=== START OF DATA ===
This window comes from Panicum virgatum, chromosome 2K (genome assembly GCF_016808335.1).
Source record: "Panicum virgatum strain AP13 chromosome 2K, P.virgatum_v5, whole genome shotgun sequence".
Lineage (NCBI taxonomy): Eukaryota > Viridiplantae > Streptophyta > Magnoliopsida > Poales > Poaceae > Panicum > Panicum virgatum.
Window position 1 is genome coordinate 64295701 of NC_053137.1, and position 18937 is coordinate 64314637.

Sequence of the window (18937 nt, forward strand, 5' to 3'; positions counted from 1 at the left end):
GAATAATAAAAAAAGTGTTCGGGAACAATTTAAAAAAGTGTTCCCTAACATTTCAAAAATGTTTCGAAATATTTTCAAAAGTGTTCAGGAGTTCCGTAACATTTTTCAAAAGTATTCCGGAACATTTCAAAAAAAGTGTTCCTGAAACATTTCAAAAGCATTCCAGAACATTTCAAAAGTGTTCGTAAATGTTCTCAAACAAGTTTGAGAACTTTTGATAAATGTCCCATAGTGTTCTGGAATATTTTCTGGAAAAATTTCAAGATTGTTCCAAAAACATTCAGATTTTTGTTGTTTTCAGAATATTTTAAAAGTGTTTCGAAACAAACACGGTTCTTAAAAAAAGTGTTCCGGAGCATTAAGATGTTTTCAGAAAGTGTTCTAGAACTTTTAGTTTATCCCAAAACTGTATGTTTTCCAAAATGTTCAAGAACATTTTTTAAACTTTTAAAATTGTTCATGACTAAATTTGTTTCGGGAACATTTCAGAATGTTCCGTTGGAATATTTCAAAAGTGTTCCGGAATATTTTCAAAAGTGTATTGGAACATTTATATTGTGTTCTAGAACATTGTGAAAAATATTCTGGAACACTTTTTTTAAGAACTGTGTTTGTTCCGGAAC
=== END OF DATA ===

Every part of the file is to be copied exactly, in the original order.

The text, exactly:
This window comes from Panicum virgatum, chromosome 2K (genome assembly GCF_016808335.1).
Source record: "Panicum virgatum strain AP13 chromosome 2K, P.virgatum_v5, whole genome shotgun sequence".
Lineage (NCBI taxonomy): Eukaryota > Viridiplantae > Streptophyta > Magnoliopsida > Poales > Poaceae > Panicum > Panicum virgatum.
Window position 1 is genome coordinate 64295701 of NC_053137.1, and position 18937 is coordinate 64314637.

Sequence of the window (18937 nt, forward strand, 5' to 3'; positions counted from 1 at the left end):
GAATAATAAAAAAAGTGTTCGGGAACAATTTAAAAAAGTGTTCCCTAACATTTCAAAAATGTTTCGAAATATTTTCAAAAGTGTTCAGGAGTTCCGTAACATTTTTCAAAAGTATTCCGGAACATTTCAAAAAAAGTGTTCCTGAAACATTTCAAAAGCATTCCAGAACATTTCAAAAGTGTTCGTAAATGTTCTCAAACAAGTTTGAGAACTTTTGATAAATGTCCCATAGTGTTCTGGAATATTTTCTGGAAAAATTTCAAGATTGTTCCAAAAACATTCAGATTTTTGTTGTTTTCAGAATATTTTAAAAGTGTTTCGAAACAAACACGGTTCTTAAAAAAAGTGTTCCGGAGCATTAAGATGTTTTCAGAAAGTGTTCTAGAACTTTTAGTTTATCCCAAAACTGTATGTTTTCCAAAATGTTCAAGAACATTTTTTAAACTTTTAAAATTGTTCATGACTAAATTTGTTTCGGGAACATTTCAGAATGTTCCGTTGGAATATTTCAAAAGTGTTCCGGAATATTTTCAAAAGTGTATTGGAACATTTATATTGTGTTCTAGAACATTGTGAAAAATATTCTGGAACACTTTTTTTAAGAACTGTGTTTGTTCCGGAAC